The sample path includes a light pipe 26 having an exit end that terminates in head 13 and functions to transmit light therealong so as to illuminate a test sample 28 pressed between a glass plate 27 and a polyethylene backup pad 30. This pad is movable between the dotted position and full position so as to allow the textile sample 28 to be inserted and removed so that other samples or standards may be placed therebetween. Light reflected from the sample is collected by four ends 32 of a fiber optic bundle 33 that transmits such light therealong. The end of bundle 33 is fanned out similar to the manner described above with reference to the end of bundle 19 and is in alignment with a similarly shaped end of a bundle 34 disposed on the other side of wheel 21 and connected to PMT 24. The ends of bundles 33 and 34 are diametrically opposite to the ends of bundles 19 and 20 so that light is alternately transmitted along the reference path and the sample path. It is to be appreciated that FIG. 1 is merely a schematic diagram and that the details of the head may be had by reference to the above applications.
Filter wheel or monochromator wheel 21 is rotated by a motor 36 in a predetermined direction and a conventional shaft encoder 38 is connected to rotate with the motor and provide output signals at fixed angular displacements of the wheel. Filter 23 is uniformly graduated from one end to the other to transmit a narrow band of monochromatic light throughout the range of visible light and because of the uniform gradation, the light being transmitted at any position of wheel 21 is a function of the angular displacement which can be obtained by signals from the shaft encoder. PMT 24 provides an output signal proportional to the intensity of light received thereby, and an illustrative diagram of the output signal thereof is shown in FIG. 2 for one revolution of monochromator wheel 21. In FIG. 2, it is assumed that the zero degree position occurs at the blue end of filter 23 and that that light is first transmitted along the sample path or test path. As wheel 21 rotates through the first 180° of revolution, the output of PMT 24 relative to the angular displacement may vary as shown in the drawing. During the second 180° of revolution, light is transmitted along the reference path and the output of PMT 24 is proportional to the intensity of the light received thereby. This system is initially set up so that an equal amount of light passes along both the sample and reference paths. The ratio of the signal St at a given wavelength λ n to the reference signal Sr corresponding to wavelength λ n provides a signal ratio that is a measure of the reflectance of the sample. That is, it is approximately the ratio of the light reflected by the sample to the incident light received by the sample.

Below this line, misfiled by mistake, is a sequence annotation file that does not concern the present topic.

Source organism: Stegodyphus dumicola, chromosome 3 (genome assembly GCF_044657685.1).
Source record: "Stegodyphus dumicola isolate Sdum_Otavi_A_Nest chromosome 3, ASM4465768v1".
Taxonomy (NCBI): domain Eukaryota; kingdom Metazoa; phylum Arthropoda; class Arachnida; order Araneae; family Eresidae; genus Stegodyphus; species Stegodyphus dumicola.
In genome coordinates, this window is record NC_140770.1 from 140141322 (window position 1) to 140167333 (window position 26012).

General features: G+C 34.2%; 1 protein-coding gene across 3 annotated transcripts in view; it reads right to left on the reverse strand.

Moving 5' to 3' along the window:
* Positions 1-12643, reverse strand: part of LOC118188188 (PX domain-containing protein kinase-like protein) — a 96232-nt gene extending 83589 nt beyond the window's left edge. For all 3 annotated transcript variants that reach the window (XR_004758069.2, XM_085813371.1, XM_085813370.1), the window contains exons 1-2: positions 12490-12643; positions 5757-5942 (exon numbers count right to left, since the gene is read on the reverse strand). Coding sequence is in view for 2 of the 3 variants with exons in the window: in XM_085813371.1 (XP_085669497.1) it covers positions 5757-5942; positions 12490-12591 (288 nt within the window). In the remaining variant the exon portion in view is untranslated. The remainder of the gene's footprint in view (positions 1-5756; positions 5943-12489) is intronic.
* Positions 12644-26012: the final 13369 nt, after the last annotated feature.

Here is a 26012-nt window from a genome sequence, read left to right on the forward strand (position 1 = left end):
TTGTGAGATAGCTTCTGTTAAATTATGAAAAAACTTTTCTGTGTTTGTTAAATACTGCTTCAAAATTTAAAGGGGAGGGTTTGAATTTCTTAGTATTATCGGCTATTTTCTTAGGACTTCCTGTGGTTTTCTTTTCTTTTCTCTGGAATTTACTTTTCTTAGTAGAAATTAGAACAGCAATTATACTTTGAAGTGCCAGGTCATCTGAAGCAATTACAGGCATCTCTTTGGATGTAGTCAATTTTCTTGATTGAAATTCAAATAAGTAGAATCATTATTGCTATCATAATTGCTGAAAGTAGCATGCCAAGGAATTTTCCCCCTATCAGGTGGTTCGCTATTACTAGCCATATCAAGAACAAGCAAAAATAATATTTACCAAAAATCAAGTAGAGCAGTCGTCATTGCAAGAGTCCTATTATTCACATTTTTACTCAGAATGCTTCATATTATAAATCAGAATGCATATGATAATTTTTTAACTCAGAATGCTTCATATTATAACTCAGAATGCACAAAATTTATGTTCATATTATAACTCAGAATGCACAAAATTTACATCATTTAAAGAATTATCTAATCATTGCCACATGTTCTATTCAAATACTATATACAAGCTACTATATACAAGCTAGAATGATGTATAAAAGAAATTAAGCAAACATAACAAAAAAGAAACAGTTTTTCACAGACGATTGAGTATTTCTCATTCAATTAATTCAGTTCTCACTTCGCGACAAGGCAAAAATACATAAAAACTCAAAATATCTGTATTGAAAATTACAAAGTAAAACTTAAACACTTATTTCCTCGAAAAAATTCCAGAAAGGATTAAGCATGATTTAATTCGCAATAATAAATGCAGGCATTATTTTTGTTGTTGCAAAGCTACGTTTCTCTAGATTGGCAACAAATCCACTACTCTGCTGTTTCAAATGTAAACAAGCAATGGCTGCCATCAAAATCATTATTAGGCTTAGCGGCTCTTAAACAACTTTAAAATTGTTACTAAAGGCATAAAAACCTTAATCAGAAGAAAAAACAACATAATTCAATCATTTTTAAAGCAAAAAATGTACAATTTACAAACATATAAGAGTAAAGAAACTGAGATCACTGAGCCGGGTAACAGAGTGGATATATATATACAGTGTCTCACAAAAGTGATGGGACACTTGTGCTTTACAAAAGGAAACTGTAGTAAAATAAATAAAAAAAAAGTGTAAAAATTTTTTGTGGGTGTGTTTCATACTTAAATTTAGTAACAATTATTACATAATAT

It should be obvious that the output of PMT 24 is an analog signal that can be used in an analog system to drive a plotter or recorder to provide graphs from which measurements could be taken manually and the final reflectance calculations done manually. However, in the preferred embodiment of the invention, PMT 24 is connected to a conventional analog-to-digital converter (A/D) 40 which in conjunction with signals from shaft encoder 38 provide a series of discrete digital values corresponding to different angular positions or wavelengths. Converter 40 may be connected to the I/O bus 42 of a computing system including a CPU 44 and a memory 46 where the data is transferred under the control of CPU 44 and stored in memory 46. A keyboard printer 48 is preferably connected to the system and acts as a terminal allowing an operator to control operation of the system and obtain a printed output, and a display 50 may be connected to the system to allow an operator to view a display of the results of a measurement. Quite obviously, such a system runs under the control of programs stored in memory 46 and the programs may be conventional or standard in nature. Relative to the computer, the instrument section appears as another I/O device.
In the operation of the system, the output of the PMT as shown in FIG. 2 would be converted into a series of discrete digital values each of which would be associated with a different nominal wavelength. The computer would then compute the signal ratios of St/Sr and a plot of such ratios could be then calculated or made where a typical one would look such as is shown for line T (test) in FIG. 3. The number of discrete points to be calculated is somewhat a function of the signals provided by the shaft encoder and the resolution desired. Commercially available shaft encoders provide signals every 1° of rotation so that 180 separate discrete points could be obtained. However, we found that 16 such discrete points are sufficient to provide readings every 20 nanometers over the range of 400 to 700 nanometers. Thus, the graphs shown represent making determinations at such discrete points and then drawing a curve through the points.